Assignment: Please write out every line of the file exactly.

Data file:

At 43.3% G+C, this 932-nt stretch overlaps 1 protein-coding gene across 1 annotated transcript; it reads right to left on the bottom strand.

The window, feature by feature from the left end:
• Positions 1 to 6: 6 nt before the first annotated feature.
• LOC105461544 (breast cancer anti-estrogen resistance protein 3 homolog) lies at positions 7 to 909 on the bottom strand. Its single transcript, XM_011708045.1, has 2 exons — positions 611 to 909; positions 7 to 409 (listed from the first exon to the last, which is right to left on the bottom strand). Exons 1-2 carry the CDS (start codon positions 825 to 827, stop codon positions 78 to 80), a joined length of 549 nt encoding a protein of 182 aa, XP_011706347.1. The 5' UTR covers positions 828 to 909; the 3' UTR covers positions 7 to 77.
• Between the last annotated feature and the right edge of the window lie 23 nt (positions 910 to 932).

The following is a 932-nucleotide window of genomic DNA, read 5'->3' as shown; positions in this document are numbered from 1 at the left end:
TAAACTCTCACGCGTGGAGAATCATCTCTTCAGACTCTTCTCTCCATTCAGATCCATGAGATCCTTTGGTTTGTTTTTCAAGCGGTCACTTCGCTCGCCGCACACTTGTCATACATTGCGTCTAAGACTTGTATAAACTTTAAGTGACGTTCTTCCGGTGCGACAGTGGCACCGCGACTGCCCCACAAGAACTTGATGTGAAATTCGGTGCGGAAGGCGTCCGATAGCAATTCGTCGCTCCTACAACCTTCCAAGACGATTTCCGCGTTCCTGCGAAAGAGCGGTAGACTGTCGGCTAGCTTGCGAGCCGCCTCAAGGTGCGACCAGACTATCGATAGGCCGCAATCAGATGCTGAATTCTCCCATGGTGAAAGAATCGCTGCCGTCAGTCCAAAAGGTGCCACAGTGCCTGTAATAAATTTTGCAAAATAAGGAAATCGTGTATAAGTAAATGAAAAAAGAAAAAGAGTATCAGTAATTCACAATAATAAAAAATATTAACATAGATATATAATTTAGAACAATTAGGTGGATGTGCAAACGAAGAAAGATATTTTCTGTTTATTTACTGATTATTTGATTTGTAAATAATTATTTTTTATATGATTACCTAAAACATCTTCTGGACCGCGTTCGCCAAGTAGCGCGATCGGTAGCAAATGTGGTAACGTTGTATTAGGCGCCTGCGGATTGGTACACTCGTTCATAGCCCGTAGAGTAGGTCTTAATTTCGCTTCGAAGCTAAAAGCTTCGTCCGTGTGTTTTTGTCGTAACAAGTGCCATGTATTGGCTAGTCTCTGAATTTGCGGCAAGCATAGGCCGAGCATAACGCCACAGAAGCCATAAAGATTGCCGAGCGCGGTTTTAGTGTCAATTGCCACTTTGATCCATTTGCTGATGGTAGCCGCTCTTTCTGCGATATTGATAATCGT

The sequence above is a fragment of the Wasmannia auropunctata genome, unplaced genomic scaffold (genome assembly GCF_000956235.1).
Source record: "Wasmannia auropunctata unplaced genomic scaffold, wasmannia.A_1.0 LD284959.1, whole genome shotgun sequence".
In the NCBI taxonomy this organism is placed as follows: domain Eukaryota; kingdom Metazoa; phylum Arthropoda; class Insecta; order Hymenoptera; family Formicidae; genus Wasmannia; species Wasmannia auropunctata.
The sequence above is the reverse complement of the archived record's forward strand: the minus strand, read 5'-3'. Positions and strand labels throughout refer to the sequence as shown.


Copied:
At 43.3% G+C, this 932-nt stretch overlaps 1 protein-coding gene across 1 annotated transcript; it reads right to left on the bottom strand.

The window, feature by feature from the left end:
• Positions 1 to 6: 6 nt before the first annotated feature.
• LOC105461544 (breast cancer anti-estrogen resistance protein 3 homolog) lies at positions 7 to 909 on the bottom strand. Its single transcript, XM_011708045.1, has 2 exons — positions 611 to 909; positions 7 to 409 (listed from the first exon to the last, which is right to left on the bottom strand). Exons 1-2 carry the CDS (start codon positions 825 to 827, stop codon positions 78 to 80), a joined length of 549 nt encoding a protein of 182 aa, XP_011706347.1. The 5' UTR covers positions 828 to 909; the 3' UTR covers positions 7 to 77.
• Between the last annotated feature and the right edge of the window lie 23 nt (positions 910 to 932).

The following is a 932-nucleotide window of genomic DNA, read 5'->3' as shown; positions in this document are numbered from 1 at the left end:
TAAACTCTCACGCGTGGAGAATCATCTCTTCAGACTCTTCTCTCCATTCAGATCCATGAGATCCTTTGGTTTGTTTTTCAAGCGGTCACTTCGCTCGCCGCACACTTGTCATACATTGCGTCTAAGACTTGTATAAACTTTAAGTGACGTTCTTCCGGTGCGACAGTGGCACCGCGACTGCCCCACAAGAACTTGATGTGAAATTCGGTGCGGAAGGCGTCCGATAGCAATTCGTCGCTCCTACAACCTTCCAAGACGATTTCCGCGTTCCTGCGAAAGAGCGGTAGACTGTCGGCTAGCTTGCGAGCCGCCTCAAGGTGCGACCAGACTATCGATAGGCCGCAATCAGATGCTGAATTCTCCCATGGTGAAAGAATCGCTGCCGTCAGTCCAAAAGGTGCCACAGTGCCTGTAATAAATTTTGCAAAATAAGGAAATCGTGTATAAGTAAATGAAAAAAGAAAAAGAGTATCAGTAATTCACAATAATAAAAAATATTAACATAGATATATAATTTAGAACAATTAGGTGGATGTGCAAACGAAGAAAGATATTTTCTGTTTATTTACTGATTATTTGATTTGTAAATAATTATTTTTTATATGATTACCTAAAACATCTTCTGGACCGCGTTCGCCAAGTAGCGCGATCGGTAGCAAATGTGGTAACGTTGTATTAGGCGCCTGCGGATTGGTACACTCGTTCATAGCCCGTAGAGTAGGTCTTAATTTCGCTTCGAAGCTAAAAGCTTCGTCCGTGTGTTTTTGTCGTAACAAGTGCCATGTATTGGCTAGTCTCTGAATTTGCGGCAAGCATAGGCCGAGCATAACGCCACAGAAGCCATAAAGATTGCCGAGCGCGGTTTTAGTGTCAATTGCCACTTTGATCCATTTGCTGATGGTAGCCGCTCTTTCTGCGATATTGATAATCGT

The sequence above is a fragment of the Wasmannia auropunctata genome, unplaced genomic scaffold (genome assembly GCF_000956235.1).
Source record: "Wasmannia auropunctata unplaced genomic scaffold, wasmannia.A_1.0 LD284959.1, whole genome shotgun sequence".
In the NCBI taxonomy this organism is placed as follows: domain Eukaryota; kingdom Metazoa; phylum Arthropoda; class Insecta; order Hymenoptera; family Formicidae; genus Wasmannia; species Wasmannia auropunctata.
The sequence above is the reverse complement of the archived record's forward strand: the minus strand, read 5'-3'. Positions and strand labels throughout refer to the sequence as shown.